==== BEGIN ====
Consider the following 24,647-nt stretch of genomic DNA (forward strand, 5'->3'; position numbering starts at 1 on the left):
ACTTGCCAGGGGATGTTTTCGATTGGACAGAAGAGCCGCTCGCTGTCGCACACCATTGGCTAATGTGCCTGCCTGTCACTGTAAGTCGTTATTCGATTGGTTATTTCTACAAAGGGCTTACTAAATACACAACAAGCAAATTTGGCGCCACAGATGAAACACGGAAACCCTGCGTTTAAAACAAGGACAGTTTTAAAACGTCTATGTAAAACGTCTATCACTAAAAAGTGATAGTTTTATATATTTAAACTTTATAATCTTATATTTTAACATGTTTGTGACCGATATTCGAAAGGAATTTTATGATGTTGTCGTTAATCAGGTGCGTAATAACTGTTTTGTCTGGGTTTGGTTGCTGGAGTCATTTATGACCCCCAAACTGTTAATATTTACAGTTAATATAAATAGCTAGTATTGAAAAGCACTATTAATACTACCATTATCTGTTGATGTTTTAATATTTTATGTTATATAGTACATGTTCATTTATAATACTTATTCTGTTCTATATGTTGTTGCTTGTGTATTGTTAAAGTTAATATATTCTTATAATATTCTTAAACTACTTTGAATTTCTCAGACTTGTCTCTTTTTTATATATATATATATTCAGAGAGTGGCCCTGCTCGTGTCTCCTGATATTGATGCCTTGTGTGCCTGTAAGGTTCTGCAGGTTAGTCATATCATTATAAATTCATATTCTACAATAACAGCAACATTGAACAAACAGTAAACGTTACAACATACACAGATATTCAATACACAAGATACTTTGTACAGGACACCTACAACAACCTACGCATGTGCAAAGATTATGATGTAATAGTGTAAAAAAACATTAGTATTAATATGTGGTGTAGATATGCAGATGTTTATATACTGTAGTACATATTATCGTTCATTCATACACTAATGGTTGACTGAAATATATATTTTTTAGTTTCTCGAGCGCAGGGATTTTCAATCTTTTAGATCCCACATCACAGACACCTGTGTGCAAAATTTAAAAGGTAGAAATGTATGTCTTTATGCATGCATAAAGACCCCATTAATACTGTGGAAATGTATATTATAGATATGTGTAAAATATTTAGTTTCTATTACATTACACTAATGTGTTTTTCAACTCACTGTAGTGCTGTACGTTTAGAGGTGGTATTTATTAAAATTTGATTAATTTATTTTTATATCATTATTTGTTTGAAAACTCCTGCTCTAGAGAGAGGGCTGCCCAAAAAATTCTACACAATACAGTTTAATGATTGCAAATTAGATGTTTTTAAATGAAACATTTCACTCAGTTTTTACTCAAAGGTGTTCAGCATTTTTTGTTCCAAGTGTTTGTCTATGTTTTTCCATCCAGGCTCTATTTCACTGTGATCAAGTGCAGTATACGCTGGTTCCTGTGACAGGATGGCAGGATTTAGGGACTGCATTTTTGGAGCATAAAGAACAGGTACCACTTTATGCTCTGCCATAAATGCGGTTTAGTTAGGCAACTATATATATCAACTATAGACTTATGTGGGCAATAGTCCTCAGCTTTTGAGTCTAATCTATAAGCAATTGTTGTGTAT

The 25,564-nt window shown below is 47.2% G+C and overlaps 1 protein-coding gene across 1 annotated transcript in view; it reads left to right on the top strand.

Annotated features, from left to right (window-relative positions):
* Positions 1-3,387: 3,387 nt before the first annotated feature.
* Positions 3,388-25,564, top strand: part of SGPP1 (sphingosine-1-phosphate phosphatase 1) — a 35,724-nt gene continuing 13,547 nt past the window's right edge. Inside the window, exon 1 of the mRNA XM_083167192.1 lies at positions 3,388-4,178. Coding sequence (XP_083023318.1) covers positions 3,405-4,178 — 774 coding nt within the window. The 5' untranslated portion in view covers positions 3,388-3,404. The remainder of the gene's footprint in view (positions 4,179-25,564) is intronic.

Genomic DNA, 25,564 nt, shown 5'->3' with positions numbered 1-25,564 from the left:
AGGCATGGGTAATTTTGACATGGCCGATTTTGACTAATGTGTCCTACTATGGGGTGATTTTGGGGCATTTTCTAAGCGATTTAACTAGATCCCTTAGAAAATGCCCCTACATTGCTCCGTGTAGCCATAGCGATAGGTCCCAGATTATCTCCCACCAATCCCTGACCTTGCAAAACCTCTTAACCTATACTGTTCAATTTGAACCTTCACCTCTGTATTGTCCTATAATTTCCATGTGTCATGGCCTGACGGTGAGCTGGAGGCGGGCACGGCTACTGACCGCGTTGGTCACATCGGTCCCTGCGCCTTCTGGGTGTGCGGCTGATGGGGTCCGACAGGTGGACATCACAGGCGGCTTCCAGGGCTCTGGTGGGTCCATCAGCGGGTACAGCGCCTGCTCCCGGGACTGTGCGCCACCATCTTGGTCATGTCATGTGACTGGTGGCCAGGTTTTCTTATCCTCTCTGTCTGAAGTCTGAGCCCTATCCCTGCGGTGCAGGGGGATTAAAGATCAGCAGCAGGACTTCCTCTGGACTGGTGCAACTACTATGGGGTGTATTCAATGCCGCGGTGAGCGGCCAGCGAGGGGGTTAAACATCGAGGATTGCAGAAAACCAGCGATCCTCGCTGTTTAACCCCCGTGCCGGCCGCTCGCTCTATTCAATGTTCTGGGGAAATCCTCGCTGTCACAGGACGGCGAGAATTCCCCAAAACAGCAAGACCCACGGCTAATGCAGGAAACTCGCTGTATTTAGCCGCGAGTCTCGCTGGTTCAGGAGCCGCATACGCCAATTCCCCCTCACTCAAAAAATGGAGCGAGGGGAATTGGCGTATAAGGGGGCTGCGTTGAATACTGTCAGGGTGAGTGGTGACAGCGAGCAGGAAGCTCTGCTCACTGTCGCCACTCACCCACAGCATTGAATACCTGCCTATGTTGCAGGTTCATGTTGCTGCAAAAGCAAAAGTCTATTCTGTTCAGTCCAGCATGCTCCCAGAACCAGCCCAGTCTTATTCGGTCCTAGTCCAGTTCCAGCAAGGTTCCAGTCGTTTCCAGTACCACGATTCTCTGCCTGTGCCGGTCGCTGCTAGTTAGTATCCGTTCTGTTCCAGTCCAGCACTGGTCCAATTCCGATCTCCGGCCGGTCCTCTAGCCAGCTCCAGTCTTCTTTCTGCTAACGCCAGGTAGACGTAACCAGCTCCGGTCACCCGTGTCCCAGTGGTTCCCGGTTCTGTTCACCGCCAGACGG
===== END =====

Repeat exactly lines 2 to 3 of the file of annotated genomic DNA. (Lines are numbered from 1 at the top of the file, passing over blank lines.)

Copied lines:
ACTTGCCAGGGGATGTTTTCGATTGGACAGAAGAGCCGCTCGCTGTCGCACACCATTGGCTAATGTGCCTGCCTGTCACTGTAAGTCGTTATTCGATTGGTTATTTCTACAAAGGGCTTACTAAATACACAACAAGCAAATTTGGCGCCACAGATGAAACACGGAAACCCTGCGTTTAAAACAAGGACAGTTTTAAAACGTCTATGTAAAACGTCTATCACTAAAAAGTGATAGTTTTATATATTTAAACTTTATAATCTTATATTTTAACATGTTTGTGACCGATATTCGAAAGGAATTTTATGATGTTGTCGTTAATCAGGTGCGTAATAACTGTTTTGTCTGGGTTTGGTTGCTGGAGTCATTTATGACCCCCAAACTGTTAATATTTACAGTTAATATAAATAGCTAGTATTGAAAAGCACTATTAATACTACCATTATCTGTTGATGTTTTAATATTTTATGTTATATAGTACATGTTCATTTATAATACTTATTCTGTTCTATATGTTGTTGCTTGTGTATTGTTAAAGTTAATATATTCTTATAATATTCTTAAACTACTTTGAATTTCTCAGACTTGTCTCTTTTTTATATATATATATATTCAGAGAGTGGCCCTGCTCGTGTCTCCTGATATTGATGCCTTGTGTGCCTGTAAGGTTCTGCAGGTTAGTCATATCATTATAAATTCATATTCTACAATAACAGCAACATTGAACAAACAGTAAACGTTACAACATACACAGATATTCAATACACAAGATACTTTGTACAGGACACCTACAACAACCTACGCATGTGCAAAGATTATGATGTAATAGTGTAAAAAAACATTAGTATTAATATGTGGTGTAGATATGCAGATGTTTATATACTGTAGTACATATTATCGTTCATTCATACACTAATGGTTGACTGAAATATATATTTTTTAGTTTCTCGAGCGCAGGGATTTTCAATCTTTTAGATCCCACATCACAGACACCTGTGTGCAAAATTTAAAAGGTAGAAATGTATGTCTTTATGCATGCATAAAGACCCCATTAATACTGTGGAAATGTATATTATAGATATGTGTAAAATATTTAGTTTCTATTACATTACACTAATGTGTTTTTCAACTCACTGTAGTGCTGTACGTTTAGAGGTGGTATTTATTAAAATTTGATTAATTTATTTTTATATCATTATTTGTTTGAAAACTCCTGCTCTAGAGAGAGGGCTGCCCAAAAAATTCTACACAATACAGTTTAATGATTGCAAATTAGATGTTTTTAAATGAAACATTTCACTCAGTTTTTACTCAAAGGTGTTCAGCATTTTTTGTTCCAAGTGTTTGTCTATGTTTTTCCATCCAGGCTCTATTTCACTGTGATCAAGTGCAGTATACGCTGGTTCCTGTGACAGGATGGCAGGATTTAGGGACTGCATTTTTGGAGCATAAAGAACAGGTACCACTTTATGCTCTGCCATAAATGCGGTTTAGTTAGGCAACTATATATATCAACTATAGACTTATGTGGGCAATAGTCCTCAGCTTTTGAGTCTAATCTATAAGCAATTGTTGTGTAT

The 25,564-nt window shown below is 47.2% G+C and overlaps 1 protein-coding gene across 1 annotated transcript in view; it reads left to right on the top strand.